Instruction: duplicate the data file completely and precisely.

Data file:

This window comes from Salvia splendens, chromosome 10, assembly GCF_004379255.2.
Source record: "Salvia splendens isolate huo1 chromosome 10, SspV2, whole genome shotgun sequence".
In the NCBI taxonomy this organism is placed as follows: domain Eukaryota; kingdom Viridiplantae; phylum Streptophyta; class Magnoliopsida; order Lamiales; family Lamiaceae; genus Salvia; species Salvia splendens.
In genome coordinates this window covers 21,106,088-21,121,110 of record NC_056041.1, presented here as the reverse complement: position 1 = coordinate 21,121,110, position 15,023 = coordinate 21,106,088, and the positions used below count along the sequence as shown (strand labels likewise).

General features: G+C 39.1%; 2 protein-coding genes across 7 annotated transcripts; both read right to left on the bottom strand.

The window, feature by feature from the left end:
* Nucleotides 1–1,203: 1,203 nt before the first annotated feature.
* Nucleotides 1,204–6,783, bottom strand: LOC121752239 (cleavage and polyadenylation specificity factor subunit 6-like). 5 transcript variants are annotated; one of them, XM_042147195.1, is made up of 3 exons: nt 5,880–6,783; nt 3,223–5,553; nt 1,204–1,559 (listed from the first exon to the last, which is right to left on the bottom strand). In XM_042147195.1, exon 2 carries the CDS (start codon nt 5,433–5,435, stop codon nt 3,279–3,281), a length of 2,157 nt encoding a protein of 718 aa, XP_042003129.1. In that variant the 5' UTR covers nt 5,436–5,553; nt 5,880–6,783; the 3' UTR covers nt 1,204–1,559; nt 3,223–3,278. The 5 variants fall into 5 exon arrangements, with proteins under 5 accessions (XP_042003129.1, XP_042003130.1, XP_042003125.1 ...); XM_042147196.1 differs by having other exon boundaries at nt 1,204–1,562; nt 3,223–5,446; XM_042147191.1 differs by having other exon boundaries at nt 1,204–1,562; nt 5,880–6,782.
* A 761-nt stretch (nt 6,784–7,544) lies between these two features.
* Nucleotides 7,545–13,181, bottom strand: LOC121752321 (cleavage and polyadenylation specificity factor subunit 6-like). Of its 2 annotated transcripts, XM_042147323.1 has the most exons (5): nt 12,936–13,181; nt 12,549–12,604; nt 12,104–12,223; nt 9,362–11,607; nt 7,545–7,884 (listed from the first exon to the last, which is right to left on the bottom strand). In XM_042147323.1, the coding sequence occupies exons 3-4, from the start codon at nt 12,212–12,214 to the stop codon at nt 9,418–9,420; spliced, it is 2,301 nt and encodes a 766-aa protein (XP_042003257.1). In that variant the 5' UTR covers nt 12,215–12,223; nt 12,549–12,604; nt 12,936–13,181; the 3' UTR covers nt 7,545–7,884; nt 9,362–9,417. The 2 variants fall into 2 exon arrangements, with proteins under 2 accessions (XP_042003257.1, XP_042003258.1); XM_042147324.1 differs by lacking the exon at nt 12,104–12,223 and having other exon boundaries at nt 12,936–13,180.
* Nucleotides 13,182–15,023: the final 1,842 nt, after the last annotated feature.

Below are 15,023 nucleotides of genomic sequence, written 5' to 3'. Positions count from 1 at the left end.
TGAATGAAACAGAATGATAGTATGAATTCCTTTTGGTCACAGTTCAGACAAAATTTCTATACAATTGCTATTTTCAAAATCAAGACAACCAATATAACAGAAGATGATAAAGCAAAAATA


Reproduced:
This window comes from Salvia splendens, chromosome 10, assembly GCF_004379255.2.
Source record: "Salvia splendens isolate huo1 chromosome 10, SspV2, whole genome shotgun sequence".
In the NCBI taxonomy this organism is placed as follows: domain Eukaryota; kingdom Viridiplantae; phylum Streptophyta; class Magnoliopsida; order Lamiales; family Lamiaceae; genus Salvia; species Salvia splendens.
In genome coordinates this window covers 21,106,088-21,121,110 of record NC_056041.1, presented here as the reverse complement: position 1 = coordinate 21,121,110, position 15,023 = coordinate 21,106,088, and the positions used below count along the sequence as shown (strand labels likewise).

General features: G+C 39.1%; 2 protein-coding genes across 7 annotated transcripts; both read right to left on the bottom strand.

The window, feature by feature from the left end:
* Nucleotides 1–1,203: 1,203 nt before the first annotated feature.
* Nucleotides 1,204–6,783, bottom strand: LOC121752239 (cleavage and polyadenylation specificity factor subunit 6-like). 5 transcript variants are annotated; one of them, XM_042147195.1, is made up of 3 exons: nt 5,880–6,783; nt 3,223–5,553; nt 1,204–1,559 (listed from the first exon to the last, which is right to left on the bottom strand). In XM_042147195.1, exon 2 carries the CDS (start codon nt 5,433–5,435, stop codon nt 3,279–3,281), a length of 2,157 nt encoding a protein of 718 aa, XP_042003129.1. In that variant the 5' UTR covers nt 5,436–5,553; nt 5,880–6,783; the 3' UTR covers nt 1,204–1,559; nt 3,223–3,278. The 5 variants fall into 5 exon arrangements, with proteins under 5 accessions (XP_042003129.1, XP_042003130.1, XP_042003125.1 ...); XM_042147196.1 differs by having other exon boundaries at nt 1,204–1,562; nt 3,223–5,446; XM_042147191.1 differs by having other exon boundaries at nt 1,204–1,562; nt 5,880–6,782.
* A 761-nt stretch (nt 6,784–7,544) lies between these two features.
* Nucleotides 7,545–13,181, bottom strand: LOC121752321 (cleavage and polyadenylation specificity factor subunit 6-like). Of its 2 annotated transcripts, XM_042147323.1 has the most exons (5): nt 12,936–13,181; nt 12,549–12,604; nt 12,104–12,223; nt 9,362–11,607; nt 7,545–7,884 (listed from the first exon to the last, which is right to left on the bottom strand). In XM_042147323.1, the coding sequence occupies exons 3-4, from the start codon at nt 12,212–12,214 to the stop codon at nt 9,418–9,420; spliced, it is 2,301 nt and encodes a 766-aa protein (XP_042003257.1). In that variant the 5' UTR covers nt 12,215–12,223; nt 12,549–12,604; nt 12,936–13,181; the 3' UTR covers nt 7,545–7,884; nt 9,362–9,417. The 2 variants fall into 2 exon arrangements, with proteins under 2 accessions (XP_042003257.1, XP_042003258.1); XM_042147324.1 differs by lacking the exon at nt 12,104–12,223 and having other exon boundaries at nt 12,936–13,180.
* Nucleotides 13,182–15,023: the final 1,842 nt, after the last annotated feature.

Below are 15,023 nucleotides of genomic sequence, written 5' to 3'. Positions count from 1 at the left end.
TGAATGAAACAGAATGATAGTATGAATTCCTTTTGGTCACAGTTCAGACAAAATTTCTATACAATTGCTATTTTCAAAATCAAGACAACCAATATAACAGAAGATGATAAAGCAAAAATA